The Takeaway

The major risk factors for insomnia are advancing age, family history of insomnia, female sex, lifestyle, and stress or worrying.

Insomnia is a common condition with several risk factors. Some are inherited, while others are the result of aging and/or lifestyle1,2. Do any of these risk factors apply to you?

  • Advancing age: the risk of insomnia increases as you age.
  • Family history of insomnia: your genetics can predispose you to insomnia and influence the depth of your sleep.
  • Sex: women are more likely to have insomnia than men.
  • Lifestyle: certain habits can increase the risk of insomnia. Some examples include taking long naps near bedtime, drinking excessive caffeine or alcohol or inhaling nicotine from smoking, and having an irregular sleep schedule.
  • Stress or worry: stress and worry about sleep or daily life can raise the risk of insomnia. As described by Dr. Drew Faust, the vicious cycle of losing sleep and worrying about sleep led to her insomnia worsening.
  • Medical and psychiatric disorders: medical disorders such as heart disease and asthma, and psychiatric disorders such as depression and anxiety are often associated with insomnia.

Insomnia and Social Factors

The social and physical environmental conditions in which people work, play, and live are factors that influence sleep duration and risk of sleep disturbances.3 Insomnia symptoms occur more frequently in poorer neighborhoods and those with higher crime rates. In addition, those persons living in urban areas are exposed to more nighttime light exposure, which negatively impacts melatonin release and the timing of their circadian rhythm leading to poorer sleep. Thus, where you live, learn, work and play impact your sleep.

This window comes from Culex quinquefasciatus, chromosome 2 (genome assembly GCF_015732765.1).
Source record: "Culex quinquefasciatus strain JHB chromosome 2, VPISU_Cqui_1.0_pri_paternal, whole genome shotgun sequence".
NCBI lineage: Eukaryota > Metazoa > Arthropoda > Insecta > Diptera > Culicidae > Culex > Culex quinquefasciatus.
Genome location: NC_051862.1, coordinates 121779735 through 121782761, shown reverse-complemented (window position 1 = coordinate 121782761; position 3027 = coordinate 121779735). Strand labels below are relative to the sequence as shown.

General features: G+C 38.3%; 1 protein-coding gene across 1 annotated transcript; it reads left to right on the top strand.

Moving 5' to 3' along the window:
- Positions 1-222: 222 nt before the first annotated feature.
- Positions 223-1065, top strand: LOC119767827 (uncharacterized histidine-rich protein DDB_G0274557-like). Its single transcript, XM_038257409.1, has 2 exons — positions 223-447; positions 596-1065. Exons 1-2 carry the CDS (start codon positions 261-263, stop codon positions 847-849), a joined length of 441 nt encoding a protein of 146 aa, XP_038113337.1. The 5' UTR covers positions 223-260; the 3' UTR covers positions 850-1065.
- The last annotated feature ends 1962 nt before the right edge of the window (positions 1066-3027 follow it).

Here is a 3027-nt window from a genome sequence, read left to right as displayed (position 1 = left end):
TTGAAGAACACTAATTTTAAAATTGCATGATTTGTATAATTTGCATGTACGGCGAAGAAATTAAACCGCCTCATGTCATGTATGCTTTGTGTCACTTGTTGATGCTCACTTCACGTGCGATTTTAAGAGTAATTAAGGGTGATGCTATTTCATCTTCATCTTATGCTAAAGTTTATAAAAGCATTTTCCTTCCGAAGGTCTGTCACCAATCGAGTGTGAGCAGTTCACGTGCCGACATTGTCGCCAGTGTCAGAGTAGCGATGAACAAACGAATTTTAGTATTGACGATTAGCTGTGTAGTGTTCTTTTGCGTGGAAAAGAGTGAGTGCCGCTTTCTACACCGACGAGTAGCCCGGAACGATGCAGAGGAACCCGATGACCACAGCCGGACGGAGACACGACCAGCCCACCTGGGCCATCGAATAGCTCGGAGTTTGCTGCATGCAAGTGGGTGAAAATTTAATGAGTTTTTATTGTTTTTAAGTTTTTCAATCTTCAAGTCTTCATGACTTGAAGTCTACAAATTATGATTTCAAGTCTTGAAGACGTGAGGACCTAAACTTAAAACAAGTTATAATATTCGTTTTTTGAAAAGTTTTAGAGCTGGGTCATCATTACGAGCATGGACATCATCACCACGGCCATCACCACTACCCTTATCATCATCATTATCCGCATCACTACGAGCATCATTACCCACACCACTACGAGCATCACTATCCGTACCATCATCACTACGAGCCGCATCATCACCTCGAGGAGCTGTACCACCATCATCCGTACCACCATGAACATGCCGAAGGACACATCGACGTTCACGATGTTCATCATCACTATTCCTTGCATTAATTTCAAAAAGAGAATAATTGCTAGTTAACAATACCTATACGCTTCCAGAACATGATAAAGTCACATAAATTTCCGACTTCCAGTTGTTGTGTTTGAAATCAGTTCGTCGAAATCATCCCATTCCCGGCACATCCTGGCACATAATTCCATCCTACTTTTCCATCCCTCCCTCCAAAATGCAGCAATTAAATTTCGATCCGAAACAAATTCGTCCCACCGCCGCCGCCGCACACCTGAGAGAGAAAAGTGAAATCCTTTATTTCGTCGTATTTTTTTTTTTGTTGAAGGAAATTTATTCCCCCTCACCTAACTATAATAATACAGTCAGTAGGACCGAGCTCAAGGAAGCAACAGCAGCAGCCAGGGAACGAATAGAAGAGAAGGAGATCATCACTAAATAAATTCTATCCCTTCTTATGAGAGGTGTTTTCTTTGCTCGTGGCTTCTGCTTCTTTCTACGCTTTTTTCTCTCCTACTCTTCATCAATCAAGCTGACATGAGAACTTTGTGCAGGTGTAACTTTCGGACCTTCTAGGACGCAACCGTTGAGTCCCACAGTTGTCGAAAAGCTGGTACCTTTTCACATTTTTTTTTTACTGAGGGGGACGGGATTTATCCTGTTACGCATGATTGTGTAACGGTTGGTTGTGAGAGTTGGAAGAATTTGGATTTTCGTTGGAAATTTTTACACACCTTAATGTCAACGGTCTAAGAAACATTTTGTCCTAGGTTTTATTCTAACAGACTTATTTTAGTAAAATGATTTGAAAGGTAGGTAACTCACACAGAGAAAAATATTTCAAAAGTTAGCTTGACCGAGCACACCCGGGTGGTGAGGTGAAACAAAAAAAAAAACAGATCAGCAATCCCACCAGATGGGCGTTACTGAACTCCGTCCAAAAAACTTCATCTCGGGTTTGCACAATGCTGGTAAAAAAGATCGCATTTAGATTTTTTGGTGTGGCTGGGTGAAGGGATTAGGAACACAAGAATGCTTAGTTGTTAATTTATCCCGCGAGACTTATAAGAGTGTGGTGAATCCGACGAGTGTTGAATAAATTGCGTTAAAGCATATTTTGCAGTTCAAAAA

Individuals with lower socioeconomic status and persons of color also have higher rates of insomnia. A major factors explaining this finding are health disparities, e.g., higher likelihood of other health conditions and living in poorer neighborhoods.


  1. Insomnia. National Heart Lung and Blood Institute, U.S. Department of Health and Human Services.
  2. Buysse DJ. Insomnia. JAMA. 2013;309(7):706-16. doi: 10.1001/jama.2013.193.
  3. Grandner MA, Williams NJ, Knutson KL, Roberts D, Jean-Louis G. Sleep disparity, race/ethnicity, and socioeconomic position. Sleep Med. 2016;18:7-18. doi: 10.1016/j.sleep.2015.01.020.